Professor Riegert joined the Kenyon College community in 2008. He enjoys teaching German language, literature and culture at all levels, and has taught advanced courses with topics such as "Love and Madness in German Literature," the representation of the Holocaust, the history of German film and German women writers.

Areas of Expertise

Nineteenth-century German-Jewish literature.

Education

2005 — Doctor of Philosophy from University of Minnesota: Twin

1994 — Master of Arts from University of Minnesota: Twin

1989 — Bachelor of Arts from St. John's University

Courses Recently Taught

This is the first half of a yearlong course for students who are beginning the study of German or who have had only minimal exposure to the language. The first semester introduces students to the German language in all four modalities: reading, writing, speaking and listening. The work includes practice in understanding and using the spoken language. Written exercises and elementary reading materials completed outside class serve as a basis for vocabulary-building and in-class discussion and role-plays. Students will also write four short essays on familiar topics over the course of the semester. During the second semester there is more advanced practice in the use of the spoken and written language and we will use short fictional and authentic cultural texts in order to develop techniques of reading. This course includes required practice sessions with an apprentice teacher (AT), which will be scheduled at the beginning of the semester. Students enrolled in this course will be automatically added to GERM 112Y for the spring semester. Offered every fall.

This is the second half of a yearlong course for students who are beginning the study of German or who have had only minimal exposure to the language. As in the first semester, the work includes practice of the German language in all four modalities — reading, writing, speaking and listening — in class, in scheduled review sessions with an apprentice teacher and using an online workbook. There will be more advanced practice in the use of the spoken and written language. We will develop reading skills through a variety of fictional and cultural texts, including a short book we will read in its entirety. This course includes required practice sessions with an apprentice teacher (AT), which will be scheduled at the beginning of the semester. At the end of the semester, the student will read their first book of fiction in German. Prerequisite: GERM 111Y or placement or permission of instructor. Offered every spring.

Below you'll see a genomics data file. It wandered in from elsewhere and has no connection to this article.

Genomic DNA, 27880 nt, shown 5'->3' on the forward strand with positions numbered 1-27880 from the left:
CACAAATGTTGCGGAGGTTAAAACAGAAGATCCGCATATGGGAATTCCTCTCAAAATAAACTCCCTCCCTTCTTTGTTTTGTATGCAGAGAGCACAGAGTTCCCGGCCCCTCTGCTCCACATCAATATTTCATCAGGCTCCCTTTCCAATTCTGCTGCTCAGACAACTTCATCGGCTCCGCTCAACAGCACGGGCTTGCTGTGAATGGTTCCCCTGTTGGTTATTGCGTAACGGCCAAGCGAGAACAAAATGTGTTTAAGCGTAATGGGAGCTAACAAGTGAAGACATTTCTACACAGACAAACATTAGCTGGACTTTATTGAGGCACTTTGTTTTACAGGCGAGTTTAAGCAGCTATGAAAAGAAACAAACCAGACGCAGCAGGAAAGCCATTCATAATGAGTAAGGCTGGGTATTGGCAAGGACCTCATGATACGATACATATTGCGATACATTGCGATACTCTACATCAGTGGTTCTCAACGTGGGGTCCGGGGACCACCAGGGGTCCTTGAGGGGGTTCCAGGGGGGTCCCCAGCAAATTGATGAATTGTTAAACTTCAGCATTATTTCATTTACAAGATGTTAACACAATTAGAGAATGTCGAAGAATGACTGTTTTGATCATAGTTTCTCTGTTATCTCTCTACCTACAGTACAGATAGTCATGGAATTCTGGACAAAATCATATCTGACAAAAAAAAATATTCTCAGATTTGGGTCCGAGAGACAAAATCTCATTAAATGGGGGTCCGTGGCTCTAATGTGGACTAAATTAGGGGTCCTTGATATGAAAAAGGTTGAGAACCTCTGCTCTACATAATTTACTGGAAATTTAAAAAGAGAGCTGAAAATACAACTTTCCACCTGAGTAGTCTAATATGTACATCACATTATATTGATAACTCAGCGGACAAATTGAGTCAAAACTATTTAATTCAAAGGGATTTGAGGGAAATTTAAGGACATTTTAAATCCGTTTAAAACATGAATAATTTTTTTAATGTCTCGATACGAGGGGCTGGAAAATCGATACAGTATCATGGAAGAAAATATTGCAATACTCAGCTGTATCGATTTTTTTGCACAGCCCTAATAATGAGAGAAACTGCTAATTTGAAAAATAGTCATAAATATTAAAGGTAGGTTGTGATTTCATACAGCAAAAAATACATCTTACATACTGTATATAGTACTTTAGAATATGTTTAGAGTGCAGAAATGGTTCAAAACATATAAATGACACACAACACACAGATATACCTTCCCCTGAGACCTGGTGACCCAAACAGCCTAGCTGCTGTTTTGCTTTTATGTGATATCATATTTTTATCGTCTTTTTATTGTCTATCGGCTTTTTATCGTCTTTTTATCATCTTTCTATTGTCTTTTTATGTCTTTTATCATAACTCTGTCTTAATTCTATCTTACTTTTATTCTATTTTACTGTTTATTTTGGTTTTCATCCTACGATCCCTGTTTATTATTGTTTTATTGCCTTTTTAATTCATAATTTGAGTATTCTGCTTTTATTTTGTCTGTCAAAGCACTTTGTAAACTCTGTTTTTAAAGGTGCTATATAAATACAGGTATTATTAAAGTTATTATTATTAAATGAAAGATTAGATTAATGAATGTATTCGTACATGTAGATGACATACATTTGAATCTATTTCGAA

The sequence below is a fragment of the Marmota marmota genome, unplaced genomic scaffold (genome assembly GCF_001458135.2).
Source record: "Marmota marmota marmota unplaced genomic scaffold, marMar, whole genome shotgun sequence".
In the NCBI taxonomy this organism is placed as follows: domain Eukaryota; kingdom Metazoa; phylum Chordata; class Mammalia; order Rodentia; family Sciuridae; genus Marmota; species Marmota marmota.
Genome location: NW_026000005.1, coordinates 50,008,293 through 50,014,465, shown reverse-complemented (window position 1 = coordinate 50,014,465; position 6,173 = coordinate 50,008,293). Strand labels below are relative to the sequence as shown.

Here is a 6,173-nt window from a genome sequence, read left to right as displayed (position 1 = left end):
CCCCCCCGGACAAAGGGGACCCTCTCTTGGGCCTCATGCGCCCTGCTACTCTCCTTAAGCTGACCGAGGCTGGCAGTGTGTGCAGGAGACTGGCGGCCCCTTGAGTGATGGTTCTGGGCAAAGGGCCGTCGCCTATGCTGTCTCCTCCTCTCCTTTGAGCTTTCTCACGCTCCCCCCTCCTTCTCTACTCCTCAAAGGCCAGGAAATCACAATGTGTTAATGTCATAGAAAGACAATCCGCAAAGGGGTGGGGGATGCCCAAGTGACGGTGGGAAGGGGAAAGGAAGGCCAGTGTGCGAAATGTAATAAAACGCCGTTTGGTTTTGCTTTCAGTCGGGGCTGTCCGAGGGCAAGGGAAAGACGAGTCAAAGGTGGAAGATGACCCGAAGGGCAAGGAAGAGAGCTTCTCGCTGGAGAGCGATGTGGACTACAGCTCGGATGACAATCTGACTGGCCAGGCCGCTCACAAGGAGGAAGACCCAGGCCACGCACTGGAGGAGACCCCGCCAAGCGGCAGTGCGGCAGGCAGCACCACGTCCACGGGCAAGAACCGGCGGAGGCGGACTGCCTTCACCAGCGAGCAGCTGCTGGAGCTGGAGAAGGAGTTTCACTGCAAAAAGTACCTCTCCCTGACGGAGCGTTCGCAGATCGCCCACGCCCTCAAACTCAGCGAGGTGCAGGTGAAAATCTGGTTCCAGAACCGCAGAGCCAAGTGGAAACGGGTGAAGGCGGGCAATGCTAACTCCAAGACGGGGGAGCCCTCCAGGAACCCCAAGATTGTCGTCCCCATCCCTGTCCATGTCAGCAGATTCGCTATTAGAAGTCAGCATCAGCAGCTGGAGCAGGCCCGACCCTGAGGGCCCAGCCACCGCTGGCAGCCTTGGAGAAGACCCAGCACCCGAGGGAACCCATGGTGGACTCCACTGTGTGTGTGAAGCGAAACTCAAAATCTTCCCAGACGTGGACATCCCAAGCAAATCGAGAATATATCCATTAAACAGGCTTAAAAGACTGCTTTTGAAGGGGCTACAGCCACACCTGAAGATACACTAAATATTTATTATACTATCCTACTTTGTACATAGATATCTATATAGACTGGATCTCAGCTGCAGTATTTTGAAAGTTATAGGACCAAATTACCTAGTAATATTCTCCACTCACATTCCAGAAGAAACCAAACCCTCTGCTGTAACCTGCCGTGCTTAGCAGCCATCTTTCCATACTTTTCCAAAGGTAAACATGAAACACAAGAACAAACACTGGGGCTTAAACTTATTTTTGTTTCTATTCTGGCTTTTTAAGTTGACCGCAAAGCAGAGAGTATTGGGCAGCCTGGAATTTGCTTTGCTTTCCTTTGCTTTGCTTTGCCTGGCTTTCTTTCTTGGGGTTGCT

This first-semester middle-level course is designed to develop German reading, writing, and speaking skills beyond GERM 111Y–112Y. We will use a grammar text for reviewing and expanding upon aspects of German grammar from the first year. We will apply this review as we read a young adult novel in German "Tschick" by Wolfgang Herrndorf and other short literary and journalistic texts, as we gain a basic understanding of films in the original German, and as we converse in German with a partner or in groups. These texts and films will serve as a point of departure for short compositions as well. Keeping a diary in German also is an integral component of the course. This course includes required practice sessions with an apprentice teacher (AT), which will be scheduled at the beginning of the semester. Students enrolled in this course will be automatically added to GERM 214Y for the spring semester. Prerequisite: GERM 111Y–112Y or equivalent. Offered every fall.